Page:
Stories from the Field: Electrifying Bhamramagiri
The following snapshot is the third in a series of stories from the Electrifying Households and Schools project, which is a yearlong project that is supported by the Applied Materials Foundation. The project aims to address gaps in end-user financing that curtail the ability of low-income and marginalized households’ access to lighting and energy solutions and to provide schools with lighting and other educational aids.
Located in Southwest Karnataka in the Western Ghats, Coorg is an administrative district that is widely known for its pepper and coffee plantations as well as for its forests and wildlife sanctuaries. In a small settlement inside one of the protected forests there are about 60 homes belonging to members of a forest tribal community. The community’s relative isolation and the challenges of extending electrical lines from the grid into densely forested areas has meant that community residents had to rely on kerosene to meet their lighting needs. The community’s main sources of income are the collection and sale of honey and other natural forest products and from labor they perform as workers on the local coffee plantations. As plantation workers, the residents earn about Rs.6000 per month in the peak season.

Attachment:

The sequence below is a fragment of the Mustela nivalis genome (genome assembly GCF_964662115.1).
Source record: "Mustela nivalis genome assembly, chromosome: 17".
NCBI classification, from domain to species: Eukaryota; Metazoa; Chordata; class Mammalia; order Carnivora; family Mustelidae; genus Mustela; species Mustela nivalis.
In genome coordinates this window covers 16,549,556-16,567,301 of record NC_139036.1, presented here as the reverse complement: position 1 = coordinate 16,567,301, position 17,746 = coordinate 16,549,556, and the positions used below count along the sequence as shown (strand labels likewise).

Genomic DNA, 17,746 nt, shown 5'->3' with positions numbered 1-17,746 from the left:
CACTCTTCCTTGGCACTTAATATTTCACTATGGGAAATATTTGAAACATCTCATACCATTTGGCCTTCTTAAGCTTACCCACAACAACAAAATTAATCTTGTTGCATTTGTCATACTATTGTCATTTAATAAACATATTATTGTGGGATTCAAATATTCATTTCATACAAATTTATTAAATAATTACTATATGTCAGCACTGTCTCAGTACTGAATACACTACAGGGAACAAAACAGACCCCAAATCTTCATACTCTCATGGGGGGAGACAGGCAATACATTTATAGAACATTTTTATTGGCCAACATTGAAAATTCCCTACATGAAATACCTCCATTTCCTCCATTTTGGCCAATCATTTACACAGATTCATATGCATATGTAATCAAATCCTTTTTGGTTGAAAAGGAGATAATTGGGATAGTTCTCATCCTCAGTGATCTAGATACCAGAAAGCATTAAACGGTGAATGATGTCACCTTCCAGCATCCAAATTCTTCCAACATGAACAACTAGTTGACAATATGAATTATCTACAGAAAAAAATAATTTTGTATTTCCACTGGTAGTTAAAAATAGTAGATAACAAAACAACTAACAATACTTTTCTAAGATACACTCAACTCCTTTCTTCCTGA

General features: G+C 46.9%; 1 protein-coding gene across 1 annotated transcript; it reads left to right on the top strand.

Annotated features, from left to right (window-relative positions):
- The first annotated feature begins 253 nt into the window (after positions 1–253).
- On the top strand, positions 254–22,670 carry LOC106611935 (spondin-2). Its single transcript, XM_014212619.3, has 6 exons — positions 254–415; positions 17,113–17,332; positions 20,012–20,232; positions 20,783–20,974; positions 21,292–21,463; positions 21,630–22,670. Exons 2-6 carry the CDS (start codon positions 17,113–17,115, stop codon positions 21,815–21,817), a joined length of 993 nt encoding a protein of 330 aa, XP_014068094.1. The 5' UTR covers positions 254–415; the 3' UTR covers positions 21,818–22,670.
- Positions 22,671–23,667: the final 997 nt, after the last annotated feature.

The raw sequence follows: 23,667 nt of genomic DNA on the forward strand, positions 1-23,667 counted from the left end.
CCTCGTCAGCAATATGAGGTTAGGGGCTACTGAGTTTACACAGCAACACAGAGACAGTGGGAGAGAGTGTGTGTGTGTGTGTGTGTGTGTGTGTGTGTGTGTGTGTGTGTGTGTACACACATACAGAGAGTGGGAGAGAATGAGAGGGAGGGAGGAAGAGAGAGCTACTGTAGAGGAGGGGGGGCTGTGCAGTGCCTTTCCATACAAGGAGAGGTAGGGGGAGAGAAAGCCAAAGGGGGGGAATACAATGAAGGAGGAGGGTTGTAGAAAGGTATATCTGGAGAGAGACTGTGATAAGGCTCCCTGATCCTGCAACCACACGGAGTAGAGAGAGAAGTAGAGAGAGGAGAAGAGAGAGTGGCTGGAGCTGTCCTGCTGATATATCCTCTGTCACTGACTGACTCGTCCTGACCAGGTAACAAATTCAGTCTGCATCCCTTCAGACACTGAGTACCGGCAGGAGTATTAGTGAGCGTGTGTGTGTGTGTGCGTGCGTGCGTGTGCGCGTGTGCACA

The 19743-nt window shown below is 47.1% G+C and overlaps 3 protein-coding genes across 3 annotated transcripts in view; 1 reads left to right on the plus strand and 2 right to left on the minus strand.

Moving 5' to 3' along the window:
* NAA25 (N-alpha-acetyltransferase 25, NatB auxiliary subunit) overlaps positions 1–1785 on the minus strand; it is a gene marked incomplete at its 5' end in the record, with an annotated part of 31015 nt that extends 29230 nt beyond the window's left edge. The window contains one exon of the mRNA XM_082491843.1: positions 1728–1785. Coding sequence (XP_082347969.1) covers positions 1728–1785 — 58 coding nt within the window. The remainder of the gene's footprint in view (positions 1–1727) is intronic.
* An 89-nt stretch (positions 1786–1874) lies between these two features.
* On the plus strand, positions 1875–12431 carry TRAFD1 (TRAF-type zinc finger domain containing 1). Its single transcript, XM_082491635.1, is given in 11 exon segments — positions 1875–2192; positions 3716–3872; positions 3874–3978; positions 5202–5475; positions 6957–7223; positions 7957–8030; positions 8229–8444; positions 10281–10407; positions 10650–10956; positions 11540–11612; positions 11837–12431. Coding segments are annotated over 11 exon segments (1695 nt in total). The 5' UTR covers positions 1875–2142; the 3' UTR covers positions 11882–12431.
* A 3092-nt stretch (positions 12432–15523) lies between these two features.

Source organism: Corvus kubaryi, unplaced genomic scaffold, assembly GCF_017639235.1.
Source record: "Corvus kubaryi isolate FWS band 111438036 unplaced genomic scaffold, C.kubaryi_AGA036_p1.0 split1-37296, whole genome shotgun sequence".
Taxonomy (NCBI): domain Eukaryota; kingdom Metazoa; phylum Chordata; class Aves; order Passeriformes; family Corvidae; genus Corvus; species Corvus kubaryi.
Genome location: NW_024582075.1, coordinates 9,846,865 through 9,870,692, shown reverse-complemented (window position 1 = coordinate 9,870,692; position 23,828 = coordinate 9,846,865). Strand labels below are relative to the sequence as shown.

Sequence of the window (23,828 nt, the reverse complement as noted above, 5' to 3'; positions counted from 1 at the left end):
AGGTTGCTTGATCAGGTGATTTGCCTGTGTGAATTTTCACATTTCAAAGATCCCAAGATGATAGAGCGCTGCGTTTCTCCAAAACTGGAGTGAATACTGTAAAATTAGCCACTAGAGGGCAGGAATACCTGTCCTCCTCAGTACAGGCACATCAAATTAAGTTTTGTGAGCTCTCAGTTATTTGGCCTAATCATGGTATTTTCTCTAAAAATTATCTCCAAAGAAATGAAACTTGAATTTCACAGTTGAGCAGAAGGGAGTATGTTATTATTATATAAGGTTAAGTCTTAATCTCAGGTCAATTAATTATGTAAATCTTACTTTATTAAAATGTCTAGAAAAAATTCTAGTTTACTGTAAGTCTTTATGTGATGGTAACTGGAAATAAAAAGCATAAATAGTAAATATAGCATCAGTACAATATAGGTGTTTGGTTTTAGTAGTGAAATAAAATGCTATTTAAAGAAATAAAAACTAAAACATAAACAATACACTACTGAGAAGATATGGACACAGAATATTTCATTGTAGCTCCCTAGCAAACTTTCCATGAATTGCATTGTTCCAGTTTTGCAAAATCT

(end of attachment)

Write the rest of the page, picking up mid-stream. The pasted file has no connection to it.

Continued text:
S3IDF and SELCO’s partner organization, Shri Kshethra Dharmasthala Rural Development Project (SKDRDP), a widely recognized community development organization, identified the forest community and approached its residents about their interest in solar lighting solutions as an alternative to their current kerosene usage. After several weeks of regular follow-up by SKDRDP community workers, the community decided to purchase lighting systems through a Self-Help Group (SHG) lending model. Under this model, SKDRDP organized the community members into a SHG and provided a loan for the group to purchase lighting systems. SELCO’s staff assessed their lighting needs and accordingly recommended a Solar Home Lighting System (SHLS) with 2 LED lights. Every member of the SHG pays Rs.80 per week to SKDRDP, an amount that was tailored to the residents’ cash flows. Today, over 60 households have their basic home lighting needs met through home lighting systems.